Yesterday’s issue 88 of Vashti’s Crochet Inspirations Newsletter had only enough room for yarn over highlights. Who knew I’d discover too much material for a newsletter?

Here’s the rest of the story.

More on Yarn Over Basics

I described the basics of yarn overs and yarn unders in the issue already, but that only goes so far. Yarn overs are actually kind of tricky—at least when you think about them and watch yourself in slow motion. I see this in classes. Yarning over is one our most ingrained habits. Prefer a video to the close-ups above? I like PlanetJune’s.

“Clockwise” Depends on Your Point of View

Mixed yarn overs in a foundation chain.
This can also happen if the loop falls off the hook while crocheting the chains and twists before you place it back on the hook. If image isn’t displaying, see it at https://flic.kr/p/DyXB97

Another thing about yarn overs is the rotational movement. It would be easier to describe them if they were linear (just move your hook along a line from point A to B). Instead, we describe what the hook’s motion is, or focus on the yarn’s motion: a “yarn under” is also a “hook over”.

Some describe the motion as clockwise vs. counter (anti-)clockwise, which adds its own ambiguity. The motion your hook and yarn make for a yarn over is counterclockwise…IF you’re looking at it from the shaft end of the hook and IF you’re crocheting right-handed. The same motion suddenly appears clockwise if you watch it head on (from the head end of the hook).

Yarn Unders For Simple Stitches

I’ve swatched several kinds of familiar stitches with yarn unders instead of yarn overs. The stitch didn’t always look different, but in every case, it’s denser and tighter. I struggled at times to maintain an even gauge and to loosen up, depending on the stitch and yarn.

When I’ve preferred the feeling of using yarn unders, they seem lean and efficient, like taking a shortcut. It’s tempting to use yarn unders when finger crocheting and when completing reverse single crochets and loop/fur stitches.  I’m sure a large project with them uses up less yarn! Usually I prefer yarn overs though. I’m used to rhythm of it and the control they give me over my gauge. Sometimes they feel sort of “luxe” or fancy, compared to yarn unders.

Slip Stitches and Single Crochets

Swatch shows single crochet stitches crocheted with yarn-unders only, in rounds with no turning, and with variations: some rounds are moss stitch (chain 1, sc), some are extended sc.If you want to do the old style slip stitch crochet that is so dense it’s waterproof, use yarn unders!

The single crochet stitch (sc, or UK: dc) requires just two yarn overs and is visibly affected by changing just one of them to a yarn under. I expected to find yarn unders in Mark Dittrick’s Hard Crochet book on sculpturally stiff sc.

Change the first yarn over and you get sc with crossed or twisted fronts that look very much like my variation pictured here.The 1886 crossed stitch is significant to me because it was in the influential Complete Encyclopedia of Needlework by Thérèse de Dillmont. I’ve seen the same stitch repeated in other crochet books since. (I don’t know if it occurs before 1886.)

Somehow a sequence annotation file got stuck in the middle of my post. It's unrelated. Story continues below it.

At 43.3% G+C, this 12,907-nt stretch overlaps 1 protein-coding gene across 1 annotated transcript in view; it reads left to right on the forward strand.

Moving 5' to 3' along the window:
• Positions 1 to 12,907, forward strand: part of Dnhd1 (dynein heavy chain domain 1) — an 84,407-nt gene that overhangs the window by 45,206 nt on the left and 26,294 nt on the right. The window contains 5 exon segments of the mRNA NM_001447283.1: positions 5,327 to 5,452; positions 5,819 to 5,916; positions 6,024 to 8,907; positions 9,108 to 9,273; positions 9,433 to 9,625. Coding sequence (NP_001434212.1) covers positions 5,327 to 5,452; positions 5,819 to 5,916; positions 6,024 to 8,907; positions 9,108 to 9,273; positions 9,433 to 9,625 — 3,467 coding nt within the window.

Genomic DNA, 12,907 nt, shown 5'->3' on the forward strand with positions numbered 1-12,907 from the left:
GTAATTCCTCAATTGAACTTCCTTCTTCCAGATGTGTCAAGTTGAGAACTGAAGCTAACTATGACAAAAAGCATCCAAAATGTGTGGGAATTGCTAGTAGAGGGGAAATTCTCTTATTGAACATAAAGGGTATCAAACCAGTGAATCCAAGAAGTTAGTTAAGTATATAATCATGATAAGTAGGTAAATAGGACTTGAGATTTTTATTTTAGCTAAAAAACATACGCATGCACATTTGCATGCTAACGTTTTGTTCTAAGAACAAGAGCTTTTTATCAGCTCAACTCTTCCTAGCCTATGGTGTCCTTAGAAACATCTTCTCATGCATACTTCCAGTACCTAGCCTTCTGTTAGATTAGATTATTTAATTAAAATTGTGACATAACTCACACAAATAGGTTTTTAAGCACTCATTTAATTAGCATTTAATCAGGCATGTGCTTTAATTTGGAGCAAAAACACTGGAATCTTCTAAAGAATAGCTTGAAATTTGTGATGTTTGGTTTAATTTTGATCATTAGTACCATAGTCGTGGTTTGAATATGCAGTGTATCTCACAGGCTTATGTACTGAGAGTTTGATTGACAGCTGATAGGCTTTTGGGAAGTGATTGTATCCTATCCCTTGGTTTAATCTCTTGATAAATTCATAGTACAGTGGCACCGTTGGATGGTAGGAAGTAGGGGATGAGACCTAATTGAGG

Change just the second yarn over and you get what Rebecca Medina‘s modified sc for tapestry crochet.

Here’s another interesting reason to use some yarn unders for your sc. In her Freeform Knitting and Crochet book, Jenny Dowde recommends alternating a yarn over with a yarn under when starting a surface sc. Doing this prevents the raised row of sc from slanting to the left or right.

Two other stitches that show off yarn unders nicely are half doubles (hdc or UK: htr) and love knots. See the issue for more on those. View the hdc swatch diagram from the issue in high resolution.

A newsletter subscriber mentioned to me that the designer Aoibhe Ni uses yarn unders for special texture effects in her lovely Tunisian crochet designs.

How Many Types of Yarn Overs?

Two crossed loops (half hitches) have been "cast on" at the end of a Tunisian forward pass row.
A method I used for the Five Peaks Shawl.

I think of yarn over types in terms of how to get more yarn on the hook for making stitches. So we have the two obvious types: wrap it one way (Yarn Over), or the other way (Yarn Under).

A third way to add loops to the hook is the crossed loop, which is a simple cast-on in knitting. It’s also a half hitch in macramé. This loop has a twist in one direction or the other, so there are actually two types of them. I used them for Tunisian crochet to increase stitches along one edge of the Five Peaks Shawl.

This kind of loop was the subject of one of my earliest newsletter issues: “A Very Different Kind of Crochet Stitch“. I love Sue Perez’ “Forward Loop Chain” blog post about them.

The yarn-to-front (ytf) shows at the top of this page with the two yarn over types even though strictly speaking it isn’t one. It’s easily confused with the yarn under.

The Yarn Over in other Languages

I found this handy information in the 1989 Vogue Dictionary of Crochet Stitches by Anne Matthews. Here are the non-English pattern equivalents listed for Yarn Over (US) and Yarn Over Hook (UK):

  • Jeté (French)
  • Umschlag (German)
  • Gettato, abbreviated gett (Italian)
  • Arrollado (Spanish)

One More Thing!

I mentioned Jane Rimmer in the issue because I want to make sure you know about her two-part article for CGOA’s Chain Link newsletter: “Yarn Over History and Technique” (Autumn 2014) and “Yarn Overs Part 2: Techniques” (Summer 2015).

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Crochet Beginners’ Tip: Slip Stitch Fake Facts

Beginner Crochet tip: tune out the fake facts still being circulated about our most basic and versatile crochet stitch, the slip stitch!

About Today’s Tip for Crochet Beginners

I’m going to unpack that “outdated advice” part in the tip pictured above.

For reasons I still haven’t figured out, misconceptions and outright errors (“alternative facts”?) about slip stitches are still repeated uncritically in English-language crochet books.

This has been going on for decades. Think about how it affects whole generations of crocheters. It’s the only reason it took me 30 years to try crocheting a whole swatch of just slip stitches. I was immediately smitten. My first slip stitch design was the 2004 Pullover Shrug (the cropped purple top I’m wearing in the tip above).

I have distilled every fake fact about slip stitches into the following four sentences, below. I begin my Slip Stitch Crochet 101 classes with them so that we can deal with them head on.

Can you spot all the unhelpful advice?

  1. There is one kind of slip stitch and you crochet it tightly.